Democrats should support a qualified Black woman like Ald. Pat Dowell

Cook County Democratic Party committeepersons met behind closed doors earlier this month to choose a slate for statewide and local races.

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Ald. Pat Dowell (3rd).

Ald. Pat Dowell (3rd)

Ashlee Rezin/Sun-Times

Black women matter. That was Ald. Pat Dowell’s angry response to the Cook County Democratic Party’s decision to endorse former state Treasurer Alexi Giannoulias for secretary of state in the June 2022 primary.

Cook County Democratic Party committee members met behind closed doors earlier this month to choose a slate for statewide and local races.

State Rep. Dan Brady of Bloomington is the only Republican in the race so far.

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Dowell, an African American, represents Chicago’s 3rd Ward. She is facing off with Giannoulias, Chicago City Clerk Anna Valencia and 17th Ward Ald. David Moore. Moore is also African American; Valencia, Latina; Giannoulias, white.

The party’s coveted slating brings recognition, money and troops. Democratic committeepersons decided, by weighted vote, who to support.

It takes a lot to get Dowell riled. She is focused, even-tempered and doesn’t whine. All qualities I wish more of her colleagues would emulate.

Now she is “angry,” she told me last week via Zoom. She has given much to the Democratic Party and expected more in return, she said.

Dowell has served as a committeeperson since 2008 and worked to build voter turnout and engagement. She also sits on the party’s executive committee.

“I just cannot believe that I couldn’t get their support,” she said.

Is this just one more example of how white men always prevail?

“I’m not one to play the political race card,” she replied.

Still, “I got a raw deal,” she said, adding that Democrats will regret backing a “flawed candidate.”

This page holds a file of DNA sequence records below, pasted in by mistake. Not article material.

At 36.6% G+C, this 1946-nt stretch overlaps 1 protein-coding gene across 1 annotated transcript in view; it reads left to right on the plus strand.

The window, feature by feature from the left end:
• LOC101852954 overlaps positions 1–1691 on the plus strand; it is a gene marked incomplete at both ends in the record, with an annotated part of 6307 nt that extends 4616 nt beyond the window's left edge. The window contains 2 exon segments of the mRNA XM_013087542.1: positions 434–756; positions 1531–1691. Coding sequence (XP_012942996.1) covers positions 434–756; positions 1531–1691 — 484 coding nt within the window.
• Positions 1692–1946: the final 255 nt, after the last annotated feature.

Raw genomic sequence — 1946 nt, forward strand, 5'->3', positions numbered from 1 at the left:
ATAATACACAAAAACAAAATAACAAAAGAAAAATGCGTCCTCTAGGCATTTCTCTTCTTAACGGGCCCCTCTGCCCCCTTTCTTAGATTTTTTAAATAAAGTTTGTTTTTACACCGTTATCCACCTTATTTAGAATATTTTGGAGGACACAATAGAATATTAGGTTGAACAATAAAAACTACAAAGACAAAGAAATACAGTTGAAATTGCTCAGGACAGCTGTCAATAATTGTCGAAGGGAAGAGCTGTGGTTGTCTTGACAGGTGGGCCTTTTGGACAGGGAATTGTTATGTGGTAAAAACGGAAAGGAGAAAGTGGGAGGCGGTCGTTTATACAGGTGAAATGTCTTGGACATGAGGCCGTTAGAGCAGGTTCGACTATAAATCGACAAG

Giannoulias was state treasurer from 2007 to 2011. He ran for the U.S. Senate in 2010 but lost to Republican Mark Kirk. Giannoulias faced controversy, including a scandal over the failed Broadway Bank, a community bank founded by his father.

Now he is lining up heavy-hitting political endorsements and has more than $3.8 million on hand, according to Reform for Illinois, which tracks campaign cash.

Viability matters. Black women matter, too.

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Black women are the cornerstone of the Democratic Party. In the November 2020 presidential election, 91% of Black women voted for Joe Biden, the Democratic presidential nominee.

In the 2018 mid-term elections, they were more likely than women in any other racial or ethnic group to support Democratic House candidates, according to an AP VoteCast survey.

“And I think Black women have shown their loyalty and support for the Democratic Party and carry the Democratic Party,” Dowell said. In return, her party should support a qualified Black woman like her. “I believe that it’s important to connect with those voters and to have them see a face that they can trust.”

The Broadway Bank controversy and other “missteps” will bog Giannoulias down, she predicted.

“I don’t think Alexi helps (the Democratic ticket). I think he’s a drag on it, and I think it would have been wiser to have a woman. And a Black woman.”

Sour grapes? Dowell has raised $600,000 so far but is in the race to stay, she says.

The 2022 mid-term elections won’t be a slam dunk for Democrats. While Illinois trends blue, Ken Griffin, the billionaire Citadel founder, reportedly may donate up to $300 million to a GOP candidate who will take on Illinois Gov. J.B. Pritzker next year.

Democrats risk indifference, even hostility from the base, Dowell warned.

“I think people will see that they missed an opportunity to support me.”

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